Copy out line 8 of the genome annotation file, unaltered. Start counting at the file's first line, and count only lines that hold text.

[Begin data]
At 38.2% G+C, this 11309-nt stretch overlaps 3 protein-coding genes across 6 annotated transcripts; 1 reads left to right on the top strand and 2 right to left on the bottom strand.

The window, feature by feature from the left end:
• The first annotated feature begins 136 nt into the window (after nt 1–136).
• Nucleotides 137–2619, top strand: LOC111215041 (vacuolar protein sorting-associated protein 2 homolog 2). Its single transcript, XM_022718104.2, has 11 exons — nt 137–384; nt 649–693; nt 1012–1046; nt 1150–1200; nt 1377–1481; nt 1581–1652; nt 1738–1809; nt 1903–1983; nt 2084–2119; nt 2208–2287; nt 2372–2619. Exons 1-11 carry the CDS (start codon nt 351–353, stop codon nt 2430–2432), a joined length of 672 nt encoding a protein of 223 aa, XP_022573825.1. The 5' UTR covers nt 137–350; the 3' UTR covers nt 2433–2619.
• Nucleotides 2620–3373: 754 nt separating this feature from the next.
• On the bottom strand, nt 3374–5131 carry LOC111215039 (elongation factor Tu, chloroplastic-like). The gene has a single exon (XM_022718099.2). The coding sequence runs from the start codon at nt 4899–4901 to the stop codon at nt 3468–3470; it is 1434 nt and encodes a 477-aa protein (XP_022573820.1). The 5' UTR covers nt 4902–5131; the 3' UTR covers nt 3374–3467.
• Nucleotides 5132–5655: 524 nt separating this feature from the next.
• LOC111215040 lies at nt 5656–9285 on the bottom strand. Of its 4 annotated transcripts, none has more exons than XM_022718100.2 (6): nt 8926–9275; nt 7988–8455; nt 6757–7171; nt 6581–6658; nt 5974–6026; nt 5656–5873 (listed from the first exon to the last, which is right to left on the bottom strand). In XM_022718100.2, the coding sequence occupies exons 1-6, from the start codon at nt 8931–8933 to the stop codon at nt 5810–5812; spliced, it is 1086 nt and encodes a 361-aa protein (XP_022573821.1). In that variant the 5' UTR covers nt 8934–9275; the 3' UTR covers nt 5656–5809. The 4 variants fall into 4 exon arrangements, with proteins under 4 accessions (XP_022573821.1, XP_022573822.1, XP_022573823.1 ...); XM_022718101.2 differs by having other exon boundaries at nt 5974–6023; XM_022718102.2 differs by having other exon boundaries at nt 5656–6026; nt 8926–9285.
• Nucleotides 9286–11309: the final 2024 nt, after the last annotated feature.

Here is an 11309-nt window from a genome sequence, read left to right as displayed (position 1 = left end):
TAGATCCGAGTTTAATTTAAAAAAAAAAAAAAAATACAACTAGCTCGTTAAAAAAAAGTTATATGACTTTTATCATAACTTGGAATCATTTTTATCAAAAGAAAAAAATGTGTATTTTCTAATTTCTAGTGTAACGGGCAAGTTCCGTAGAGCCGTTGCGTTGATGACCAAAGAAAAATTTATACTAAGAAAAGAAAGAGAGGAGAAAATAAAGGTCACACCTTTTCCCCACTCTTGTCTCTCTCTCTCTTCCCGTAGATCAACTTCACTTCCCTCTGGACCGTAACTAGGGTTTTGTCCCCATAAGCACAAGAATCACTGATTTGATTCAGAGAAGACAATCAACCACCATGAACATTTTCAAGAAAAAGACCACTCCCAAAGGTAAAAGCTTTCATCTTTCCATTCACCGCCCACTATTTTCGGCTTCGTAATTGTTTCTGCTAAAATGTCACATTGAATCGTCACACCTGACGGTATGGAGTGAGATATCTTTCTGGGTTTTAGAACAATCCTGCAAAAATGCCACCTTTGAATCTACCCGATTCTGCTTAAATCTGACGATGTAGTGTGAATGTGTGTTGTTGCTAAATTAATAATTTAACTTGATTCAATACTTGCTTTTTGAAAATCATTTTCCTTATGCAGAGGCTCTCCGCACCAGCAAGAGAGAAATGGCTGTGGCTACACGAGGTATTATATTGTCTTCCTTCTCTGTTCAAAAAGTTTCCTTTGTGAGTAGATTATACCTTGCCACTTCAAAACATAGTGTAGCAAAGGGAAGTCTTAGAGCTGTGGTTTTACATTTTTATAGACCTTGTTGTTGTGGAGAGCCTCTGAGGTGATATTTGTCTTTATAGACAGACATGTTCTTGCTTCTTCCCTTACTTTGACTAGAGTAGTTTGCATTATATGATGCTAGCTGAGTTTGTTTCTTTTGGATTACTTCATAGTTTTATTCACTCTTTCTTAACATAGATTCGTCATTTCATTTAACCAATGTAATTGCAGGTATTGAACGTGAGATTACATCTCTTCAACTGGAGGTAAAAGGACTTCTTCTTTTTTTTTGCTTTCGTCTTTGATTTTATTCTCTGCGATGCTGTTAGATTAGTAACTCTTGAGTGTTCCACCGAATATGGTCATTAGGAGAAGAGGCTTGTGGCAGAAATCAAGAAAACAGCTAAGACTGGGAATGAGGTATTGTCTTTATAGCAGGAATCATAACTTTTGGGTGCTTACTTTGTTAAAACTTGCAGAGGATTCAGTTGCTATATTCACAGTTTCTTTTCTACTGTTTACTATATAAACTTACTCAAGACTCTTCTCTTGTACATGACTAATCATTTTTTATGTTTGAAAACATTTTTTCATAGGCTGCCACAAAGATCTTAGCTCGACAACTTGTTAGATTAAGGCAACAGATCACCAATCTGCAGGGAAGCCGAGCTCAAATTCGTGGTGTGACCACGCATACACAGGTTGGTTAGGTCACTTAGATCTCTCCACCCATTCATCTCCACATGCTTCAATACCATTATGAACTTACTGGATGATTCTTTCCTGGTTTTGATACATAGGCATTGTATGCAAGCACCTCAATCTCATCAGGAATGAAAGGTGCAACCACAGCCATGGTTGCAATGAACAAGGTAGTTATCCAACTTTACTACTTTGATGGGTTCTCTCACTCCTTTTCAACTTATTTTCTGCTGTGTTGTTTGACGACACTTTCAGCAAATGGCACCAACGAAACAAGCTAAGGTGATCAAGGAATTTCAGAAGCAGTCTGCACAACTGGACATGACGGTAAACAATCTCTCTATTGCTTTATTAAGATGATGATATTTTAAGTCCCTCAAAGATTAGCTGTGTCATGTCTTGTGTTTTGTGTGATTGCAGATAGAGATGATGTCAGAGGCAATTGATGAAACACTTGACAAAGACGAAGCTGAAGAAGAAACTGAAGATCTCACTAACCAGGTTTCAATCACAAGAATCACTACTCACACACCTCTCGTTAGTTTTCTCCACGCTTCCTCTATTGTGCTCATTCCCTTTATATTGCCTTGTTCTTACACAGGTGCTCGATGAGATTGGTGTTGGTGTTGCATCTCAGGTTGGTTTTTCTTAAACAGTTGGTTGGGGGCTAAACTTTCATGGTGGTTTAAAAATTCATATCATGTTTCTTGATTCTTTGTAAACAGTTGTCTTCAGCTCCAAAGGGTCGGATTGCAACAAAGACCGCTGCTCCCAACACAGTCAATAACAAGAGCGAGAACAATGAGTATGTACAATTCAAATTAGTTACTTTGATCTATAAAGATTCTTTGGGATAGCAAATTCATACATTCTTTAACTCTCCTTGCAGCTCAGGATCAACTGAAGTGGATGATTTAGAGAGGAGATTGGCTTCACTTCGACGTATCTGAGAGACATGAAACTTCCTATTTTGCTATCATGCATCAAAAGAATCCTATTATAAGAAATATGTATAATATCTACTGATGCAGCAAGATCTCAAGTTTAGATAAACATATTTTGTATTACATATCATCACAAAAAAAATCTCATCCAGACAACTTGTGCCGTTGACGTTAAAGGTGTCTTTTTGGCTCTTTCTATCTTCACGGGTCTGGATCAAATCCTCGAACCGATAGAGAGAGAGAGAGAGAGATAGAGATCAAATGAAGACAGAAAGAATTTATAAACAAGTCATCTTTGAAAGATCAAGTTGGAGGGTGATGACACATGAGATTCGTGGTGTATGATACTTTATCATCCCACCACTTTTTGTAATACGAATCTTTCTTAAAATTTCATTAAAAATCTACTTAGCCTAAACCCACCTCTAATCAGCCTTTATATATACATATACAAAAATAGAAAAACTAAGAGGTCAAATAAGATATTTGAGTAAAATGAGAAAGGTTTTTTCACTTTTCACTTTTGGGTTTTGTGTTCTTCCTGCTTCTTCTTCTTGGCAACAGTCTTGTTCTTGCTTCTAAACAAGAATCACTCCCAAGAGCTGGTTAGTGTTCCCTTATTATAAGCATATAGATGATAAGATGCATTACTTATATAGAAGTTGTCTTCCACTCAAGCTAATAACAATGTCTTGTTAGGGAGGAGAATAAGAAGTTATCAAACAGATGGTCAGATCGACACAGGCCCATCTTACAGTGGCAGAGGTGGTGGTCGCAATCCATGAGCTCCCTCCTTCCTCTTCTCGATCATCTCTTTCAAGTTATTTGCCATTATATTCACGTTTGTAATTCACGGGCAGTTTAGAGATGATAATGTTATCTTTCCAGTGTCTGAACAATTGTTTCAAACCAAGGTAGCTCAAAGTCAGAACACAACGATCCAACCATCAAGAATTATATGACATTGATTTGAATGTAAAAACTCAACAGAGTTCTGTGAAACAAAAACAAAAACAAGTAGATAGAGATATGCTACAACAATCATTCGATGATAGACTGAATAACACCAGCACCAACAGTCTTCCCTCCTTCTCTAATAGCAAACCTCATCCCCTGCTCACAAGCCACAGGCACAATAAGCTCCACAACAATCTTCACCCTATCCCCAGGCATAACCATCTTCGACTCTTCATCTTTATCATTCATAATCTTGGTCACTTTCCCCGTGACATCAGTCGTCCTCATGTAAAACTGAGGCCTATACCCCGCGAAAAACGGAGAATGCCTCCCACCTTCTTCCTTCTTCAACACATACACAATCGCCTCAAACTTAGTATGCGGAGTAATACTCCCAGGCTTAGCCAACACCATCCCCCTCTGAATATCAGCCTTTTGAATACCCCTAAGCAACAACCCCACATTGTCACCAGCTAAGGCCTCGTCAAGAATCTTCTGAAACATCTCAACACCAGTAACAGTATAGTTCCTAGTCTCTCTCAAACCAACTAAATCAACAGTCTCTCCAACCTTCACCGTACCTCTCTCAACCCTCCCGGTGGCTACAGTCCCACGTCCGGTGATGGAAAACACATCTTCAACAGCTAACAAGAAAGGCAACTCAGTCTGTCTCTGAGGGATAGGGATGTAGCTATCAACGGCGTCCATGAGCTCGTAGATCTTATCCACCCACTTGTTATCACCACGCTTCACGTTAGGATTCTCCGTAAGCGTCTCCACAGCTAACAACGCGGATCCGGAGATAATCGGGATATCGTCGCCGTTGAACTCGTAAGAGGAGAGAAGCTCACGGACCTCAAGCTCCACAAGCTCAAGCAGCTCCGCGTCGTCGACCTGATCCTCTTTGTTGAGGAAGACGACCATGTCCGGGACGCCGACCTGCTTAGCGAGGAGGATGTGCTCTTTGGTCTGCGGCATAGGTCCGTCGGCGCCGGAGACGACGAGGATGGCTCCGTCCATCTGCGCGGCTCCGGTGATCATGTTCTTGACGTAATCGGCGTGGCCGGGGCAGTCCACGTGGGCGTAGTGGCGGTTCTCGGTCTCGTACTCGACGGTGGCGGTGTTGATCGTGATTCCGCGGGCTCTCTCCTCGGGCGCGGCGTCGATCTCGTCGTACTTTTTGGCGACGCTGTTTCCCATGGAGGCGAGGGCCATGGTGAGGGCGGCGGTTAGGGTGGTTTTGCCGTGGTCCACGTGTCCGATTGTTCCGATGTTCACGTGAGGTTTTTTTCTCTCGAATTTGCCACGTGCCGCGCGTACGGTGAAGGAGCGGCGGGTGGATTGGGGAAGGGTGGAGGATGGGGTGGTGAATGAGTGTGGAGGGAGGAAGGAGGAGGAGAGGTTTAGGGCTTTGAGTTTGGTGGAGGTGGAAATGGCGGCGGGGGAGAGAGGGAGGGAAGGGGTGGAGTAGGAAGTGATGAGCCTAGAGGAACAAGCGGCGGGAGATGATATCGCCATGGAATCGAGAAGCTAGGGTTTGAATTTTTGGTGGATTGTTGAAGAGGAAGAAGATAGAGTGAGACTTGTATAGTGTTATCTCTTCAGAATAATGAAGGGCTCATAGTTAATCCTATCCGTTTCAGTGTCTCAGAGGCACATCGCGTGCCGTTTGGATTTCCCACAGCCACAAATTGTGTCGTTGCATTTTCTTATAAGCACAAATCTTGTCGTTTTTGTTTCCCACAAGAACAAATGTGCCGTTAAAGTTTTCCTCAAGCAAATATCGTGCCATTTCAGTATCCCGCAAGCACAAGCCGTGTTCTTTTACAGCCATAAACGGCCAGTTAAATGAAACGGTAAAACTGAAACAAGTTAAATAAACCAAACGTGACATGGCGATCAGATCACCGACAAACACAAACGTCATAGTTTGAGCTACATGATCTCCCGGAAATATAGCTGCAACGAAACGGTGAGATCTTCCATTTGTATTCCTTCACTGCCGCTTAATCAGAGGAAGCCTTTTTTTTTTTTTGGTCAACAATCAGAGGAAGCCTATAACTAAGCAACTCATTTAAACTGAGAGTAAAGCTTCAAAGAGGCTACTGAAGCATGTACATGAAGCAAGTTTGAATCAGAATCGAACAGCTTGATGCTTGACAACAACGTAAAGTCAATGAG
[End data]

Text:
• LOC111215040 lies at nt 5656–9285 on the bottom strand. Of its 4 annotated transcripts, none has more exons than XM_022718100.2 (6): nt 8926–9275; nt 7988–8455; nt 6757–7171; nt 6581–6658; nt 5974–6026; nt 5656–5873 (listed from the first exon to the last, which is right to left on the bottom strand). In XM_022718100.2, the coding sequence occupies exons 1-6, from the start codon at nt 8931–8933 to the stop codon at nt 5810–5812; spliced, it is 1086 nt and encodes a 361-aa protein (XP_022573821.1). In that variant the 5' UTR covers nt 8934–9275; the 3' UTR covers nt 5656–5809. The 4 variants fall into 4 exon arrangements, with proteins under 4 accessions (XP_022573821.1, XP_022573822.1, XP_022573823.1 ...); XM_022718101.2 differs by having other exon boundaries at nt 5974–6023; XM_022718102.2 differs by having other exon boundaries at nt 5656–6026; nt 8926–9285.